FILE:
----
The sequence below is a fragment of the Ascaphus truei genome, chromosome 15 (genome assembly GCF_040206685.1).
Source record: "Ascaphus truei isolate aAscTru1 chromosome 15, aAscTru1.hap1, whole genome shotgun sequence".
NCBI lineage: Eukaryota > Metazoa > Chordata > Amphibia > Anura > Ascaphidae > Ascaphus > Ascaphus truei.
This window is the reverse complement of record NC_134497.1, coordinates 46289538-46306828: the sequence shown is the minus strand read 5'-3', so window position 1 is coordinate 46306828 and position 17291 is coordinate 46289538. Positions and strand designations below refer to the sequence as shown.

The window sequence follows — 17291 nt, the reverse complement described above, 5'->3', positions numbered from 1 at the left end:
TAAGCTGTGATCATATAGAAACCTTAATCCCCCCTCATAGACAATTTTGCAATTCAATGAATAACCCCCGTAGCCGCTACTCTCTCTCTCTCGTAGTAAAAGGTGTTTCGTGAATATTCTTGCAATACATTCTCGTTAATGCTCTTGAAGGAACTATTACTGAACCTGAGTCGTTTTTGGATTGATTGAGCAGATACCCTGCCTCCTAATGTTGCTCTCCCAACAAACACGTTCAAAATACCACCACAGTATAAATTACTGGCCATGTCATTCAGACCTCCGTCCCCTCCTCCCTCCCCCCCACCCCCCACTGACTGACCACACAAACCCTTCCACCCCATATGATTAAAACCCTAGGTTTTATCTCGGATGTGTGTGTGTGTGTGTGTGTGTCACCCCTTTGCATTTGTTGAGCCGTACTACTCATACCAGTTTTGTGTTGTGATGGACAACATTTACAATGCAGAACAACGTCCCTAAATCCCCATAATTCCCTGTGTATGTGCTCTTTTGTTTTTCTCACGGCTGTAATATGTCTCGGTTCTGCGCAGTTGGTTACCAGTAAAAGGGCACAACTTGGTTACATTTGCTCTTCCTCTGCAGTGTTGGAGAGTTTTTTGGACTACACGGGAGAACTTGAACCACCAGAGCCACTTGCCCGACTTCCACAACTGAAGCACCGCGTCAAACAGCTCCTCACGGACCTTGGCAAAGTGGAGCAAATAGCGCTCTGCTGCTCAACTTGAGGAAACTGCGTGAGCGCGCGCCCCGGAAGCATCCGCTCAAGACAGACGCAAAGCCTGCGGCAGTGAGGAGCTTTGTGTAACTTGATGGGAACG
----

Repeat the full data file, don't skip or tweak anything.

The sequence below is a fragment of the Ascaphus truei genome, chromosome 15 (genome assembly GCF_040206685.1).
Source record: "Ascaphus truei isolate aAscTru1 chromosome 15, aAscTru1.hap1, whole genome shotgun sequence".
NCBI lineage: Eukaryota > Metazoa > Chordata > Amphibia > Anura > Ascaphidae > Ascaphus > Ascaphus truei.
This window is the reverse complement of record NC_134497.1, coordinates 46289538-46306828: the sequence shown is the minus strand read 5'-3', so window position 1 is coordinate 46306828 and position 17291 is coordinate 46289538. Positions and strand designations below refer to the sequence as shown.

The window sequence follows — 17291 nt, the reverse complement described above, 5'->3', positions numbered from 1 at the left end:
TAAGCTGTGATCATATAGAAACCTTAATCCCCCCTCATAGACAATTTTGCAATTCAATGAATAACCCCCGTAGCCGCTACTCTCTCTCTCTCGTAGTAAAAGGTGTTTCGTGAATATTCTTGCAATACATTCTCGTTAATGCTCTTGAAGGAACTATTACTGAACCTGAGTCGTTTTTGGATTGATTGAGCAGATACCCTGCCTCCTAATGTTGCTCTCCCAACAAACACGTTCAAAATACCACCACAGTATAAATTACTGGCCATGTCATTCAGACCTCCGTCCCCTCCTCCCTCCCCCCCACCCCCCACTGACTGACCACACAAACCCTTCCACCCCATATGATTAAAACCCTAGGTTTTATCTCGGATGTGTGTGTGTGTGTGTGTGTGTCACCCCTTTGCATTTGTTGAGCCGTACTACTCATACCAGTTTTGTGTTGTGATGGACAACATTTACAATGCAGAACAACGTCCCTAAATCCCCATAATTCCCTGTGTATGTGCTCTTTTGTTTTTCTCACGGCTGTAATATGTCTCGGTTCTGCGCAGTTGGTTACCAGTAAAAGGGCACAACTTGGTTACATTTGCTCTTCCTCTGCAGTGTTGGAGAGTTTTTTGGACTACACGGGAGAACTTGAACCACCAGAGCCACTTGCCCGACTTCCACAACTGAAGCACCGCGTCAAACAGCTCCTCACGGACCTTGGCAAAGTGGAGCAAATAGCGCTCTGCTGCTCAACTTGAGGAAACTGCGTGAGCGCGCGCCCCGGAAGCATCCGCTCAAGACAGACGCAAAGCCTGCGGCAGTGAGGAGCTTTGTGTAACTTGATGGGAACG